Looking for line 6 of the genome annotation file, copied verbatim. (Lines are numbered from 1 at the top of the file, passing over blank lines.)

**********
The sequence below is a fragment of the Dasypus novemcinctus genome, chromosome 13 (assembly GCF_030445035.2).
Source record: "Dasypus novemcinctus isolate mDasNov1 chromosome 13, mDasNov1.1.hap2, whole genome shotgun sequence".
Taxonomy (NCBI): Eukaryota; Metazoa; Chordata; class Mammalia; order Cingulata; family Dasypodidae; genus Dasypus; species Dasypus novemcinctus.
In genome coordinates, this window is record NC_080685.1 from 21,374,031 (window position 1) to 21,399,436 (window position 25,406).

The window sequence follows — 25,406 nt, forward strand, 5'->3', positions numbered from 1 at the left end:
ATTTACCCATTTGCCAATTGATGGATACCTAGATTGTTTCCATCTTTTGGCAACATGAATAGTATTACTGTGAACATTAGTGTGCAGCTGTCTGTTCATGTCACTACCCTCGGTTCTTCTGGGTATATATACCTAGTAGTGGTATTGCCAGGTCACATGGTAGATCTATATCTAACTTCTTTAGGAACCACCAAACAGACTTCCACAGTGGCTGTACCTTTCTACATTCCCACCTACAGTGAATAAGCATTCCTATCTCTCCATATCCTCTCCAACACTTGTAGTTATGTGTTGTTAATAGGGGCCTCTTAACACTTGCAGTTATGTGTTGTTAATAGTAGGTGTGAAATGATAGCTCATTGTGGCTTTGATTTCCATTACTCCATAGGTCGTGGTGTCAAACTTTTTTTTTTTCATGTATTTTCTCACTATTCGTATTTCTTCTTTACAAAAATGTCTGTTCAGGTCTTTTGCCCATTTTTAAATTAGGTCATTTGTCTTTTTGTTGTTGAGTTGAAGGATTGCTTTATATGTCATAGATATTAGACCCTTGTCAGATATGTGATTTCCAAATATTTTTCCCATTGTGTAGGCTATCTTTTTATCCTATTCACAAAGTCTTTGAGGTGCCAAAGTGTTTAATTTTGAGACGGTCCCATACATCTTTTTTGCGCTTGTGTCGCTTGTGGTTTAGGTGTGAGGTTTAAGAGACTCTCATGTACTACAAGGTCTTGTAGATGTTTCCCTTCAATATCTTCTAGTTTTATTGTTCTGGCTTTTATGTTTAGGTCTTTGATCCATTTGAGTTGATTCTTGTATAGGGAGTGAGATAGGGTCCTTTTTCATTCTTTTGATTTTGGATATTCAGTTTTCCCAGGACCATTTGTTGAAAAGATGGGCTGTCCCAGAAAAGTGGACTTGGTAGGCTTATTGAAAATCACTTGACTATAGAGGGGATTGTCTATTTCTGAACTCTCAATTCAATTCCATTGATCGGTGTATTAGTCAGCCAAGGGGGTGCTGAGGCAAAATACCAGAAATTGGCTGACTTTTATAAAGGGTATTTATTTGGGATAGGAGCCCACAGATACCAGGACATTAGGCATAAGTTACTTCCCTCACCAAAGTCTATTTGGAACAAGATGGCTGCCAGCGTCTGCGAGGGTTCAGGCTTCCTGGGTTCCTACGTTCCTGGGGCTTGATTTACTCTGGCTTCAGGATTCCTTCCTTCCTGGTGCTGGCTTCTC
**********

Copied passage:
ATTTACCCATTTGCCAATTGATGGATACCTAGATTGTTTCCATCTTTTGGCAACATGAATAGTATTACTGTGAACATTAGTGTGCAGCTGTCTGTTCATGTCACTACCCTCGGTTCTTCTGGGTATATATACCTAGTAGTGGTATTGCCAGGTCACATGGTAGATCTATATCTAACTTCTTTAGGAACCACCAAACAGACTTCCACAGTGGCTGTACCTTTCTACATTCCCACCTACAGTGAATAAGCATTCCTATCTCTCCATATCCTCTCCAACACTTGTAGTTATGTGTTGTTAATAGGGGCCTCTTAACACTTGCAGTTATGTGTTGTTAATAGTAGGTGTGAAATGATAGCTCATTGTGGCTTTGATTTCCATTACTCCATAGGTCGTGGTGTCAAACTTTTTTTTTTTCATGTATTTTCTCACTATTCGTATTTCTTCTTTACAAAAATGTCTGTTCAGGTCTTTTGCCCATTTTTAAATTAGGTCATTTGTCTTTTTGTTGTTGAGTTGAAGGATTGCTTTATATGTCATAGATATTAGACCCTTGTCAGATATGTGATTTCCAAATATTTTTCCCATTGTGTAGGCTATCTTTTTATCCTATTCACAAAGTCTTTGAGGTGCCAAAGTGTTTAATTTTGAGACGGTCCCATACATCTTTTTTGCGCTTGTGTCGCTTGTGGTTTAGGTGTGAGGTTTAAGAGACTCTCATGTACTACAAGGTCTTGTAGATGTTTCCCTTCAATATCTTCTAGTTTTATTGTTCTGGCTTTTATGTTTAGGTCTTTGATCCATTTGAGTTGATTCTTGTATAGGGAGTGAGATAGGGTCCTTTTTCATTCTTTTGATTTTGGATATTCAGTTTTCCCAGGACCATTTGTTGAAAAGATGGGCTGTCCCAGAAAAGTGGACTTGGTAGGCTTATTGAAAATCACTTGACTATAGAGGGGATTGTCTATTTCTGAACTCTCAATTCAATTCCATTGATCGGTGTATTAGTCAGCCAAGGGGGTGCTGAGGCAAAATACCAGAAATTGGCTGACTTTTATAAAGGGTATTTATTTGGGATAGGAGCCCACAGATACCAGGACATTAGGCATAAGTTACTTCCCTCACCAAAGTCTATTTGGAACAAGATGGCTGCCAGCGTCTGCGAGGGTTCAGGCTTCCTGGGTTCCTACGTTCCTGGGGCTTGATTTACTCTGGCTTCAGGATTCCTTCCTTCCTGGTGCTGGCTTCTC